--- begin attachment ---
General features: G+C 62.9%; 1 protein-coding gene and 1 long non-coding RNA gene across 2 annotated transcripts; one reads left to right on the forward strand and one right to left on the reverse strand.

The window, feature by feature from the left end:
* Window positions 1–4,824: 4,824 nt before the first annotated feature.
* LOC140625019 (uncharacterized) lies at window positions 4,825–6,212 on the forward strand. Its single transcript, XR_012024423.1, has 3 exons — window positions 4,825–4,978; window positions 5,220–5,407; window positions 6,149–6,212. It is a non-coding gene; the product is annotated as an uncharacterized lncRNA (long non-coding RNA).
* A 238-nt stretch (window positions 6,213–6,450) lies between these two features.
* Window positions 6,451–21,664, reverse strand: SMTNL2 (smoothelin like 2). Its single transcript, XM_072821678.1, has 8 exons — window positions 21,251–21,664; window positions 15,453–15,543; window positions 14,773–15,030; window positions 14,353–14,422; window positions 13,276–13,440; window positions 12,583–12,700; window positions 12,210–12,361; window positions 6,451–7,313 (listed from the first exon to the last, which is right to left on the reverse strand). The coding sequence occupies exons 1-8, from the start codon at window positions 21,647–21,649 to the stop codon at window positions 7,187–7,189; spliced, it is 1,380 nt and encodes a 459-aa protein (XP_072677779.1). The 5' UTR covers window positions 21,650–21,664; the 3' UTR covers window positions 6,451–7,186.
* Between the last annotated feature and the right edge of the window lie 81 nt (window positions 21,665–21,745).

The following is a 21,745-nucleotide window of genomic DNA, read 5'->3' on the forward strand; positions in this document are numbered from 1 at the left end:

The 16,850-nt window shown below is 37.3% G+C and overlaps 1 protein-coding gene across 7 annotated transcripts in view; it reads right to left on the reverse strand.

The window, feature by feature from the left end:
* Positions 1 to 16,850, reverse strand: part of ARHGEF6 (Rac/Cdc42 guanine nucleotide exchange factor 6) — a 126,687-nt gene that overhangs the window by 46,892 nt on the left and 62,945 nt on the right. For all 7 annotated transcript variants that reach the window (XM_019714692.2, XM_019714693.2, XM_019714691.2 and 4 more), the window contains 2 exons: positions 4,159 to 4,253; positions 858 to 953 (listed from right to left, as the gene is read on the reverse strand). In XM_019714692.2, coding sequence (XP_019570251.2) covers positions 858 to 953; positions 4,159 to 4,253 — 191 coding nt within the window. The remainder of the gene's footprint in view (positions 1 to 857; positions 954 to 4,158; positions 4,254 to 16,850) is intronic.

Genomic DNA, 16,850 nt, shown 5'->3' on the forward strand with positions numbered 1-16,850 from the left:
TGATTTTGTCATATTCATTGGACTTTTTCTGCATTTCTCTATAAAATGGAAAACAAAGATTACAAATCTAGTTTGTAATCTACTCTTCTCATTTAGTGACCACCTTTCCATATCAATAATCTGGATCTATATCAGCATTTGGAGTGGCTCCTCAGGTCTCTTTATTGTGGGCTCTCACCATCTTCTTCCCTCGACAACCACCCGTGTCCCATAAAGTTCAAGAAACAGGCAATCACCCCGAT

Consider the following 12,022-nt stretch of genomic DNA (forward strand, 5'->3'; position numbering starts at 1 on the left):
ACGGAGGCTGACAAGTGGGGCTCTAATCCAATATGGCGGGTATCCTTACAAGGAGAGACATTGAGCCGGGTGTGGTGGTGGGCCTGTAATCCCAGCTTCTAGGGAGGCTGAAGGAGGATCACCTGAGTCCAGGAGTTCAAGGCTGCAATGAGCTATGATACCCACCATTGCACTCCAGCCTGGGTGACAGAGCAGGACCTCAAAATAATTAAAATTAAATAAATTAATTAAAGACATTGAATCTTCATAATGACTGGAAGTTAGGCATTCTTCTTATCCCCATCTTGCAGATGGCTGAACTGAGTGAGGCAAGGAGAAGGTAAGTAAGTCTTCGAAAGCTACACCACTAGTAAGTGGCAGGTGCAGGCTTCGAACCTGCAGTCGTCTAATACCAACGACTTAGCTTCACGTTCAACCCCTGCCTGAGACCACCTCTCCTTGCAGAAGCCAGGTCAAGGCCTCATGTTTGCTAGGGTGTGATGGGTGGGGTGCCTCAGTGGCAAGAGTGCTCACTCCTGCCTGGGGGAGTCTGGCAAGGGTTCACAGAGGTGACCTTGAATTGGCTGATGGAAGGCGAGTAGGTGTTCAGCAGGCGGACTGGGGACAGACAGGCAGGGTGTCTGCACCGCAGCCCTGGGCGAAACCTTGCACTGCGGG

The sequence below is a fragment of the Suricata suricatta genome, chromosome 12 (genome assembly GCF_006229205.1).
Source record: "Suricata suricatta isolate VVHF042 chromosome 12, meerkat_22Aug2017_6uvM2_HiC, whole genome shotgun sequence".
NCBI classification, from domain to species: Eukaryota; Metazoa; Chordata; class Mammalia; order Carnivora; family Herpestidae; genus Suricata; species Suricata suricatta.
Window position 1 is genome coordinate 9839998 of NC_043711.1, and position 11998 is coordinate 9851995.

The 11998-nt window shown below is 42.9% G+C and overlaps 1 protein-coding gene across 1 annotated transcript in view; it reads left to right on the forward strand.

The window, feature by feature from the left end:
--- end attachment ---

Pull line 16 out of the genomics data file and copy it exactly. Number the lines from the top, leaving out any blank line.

The sequence below is a fragment of the Suricata suricatta genome, chromosome 12 (genome assembly GCF_006229205.1).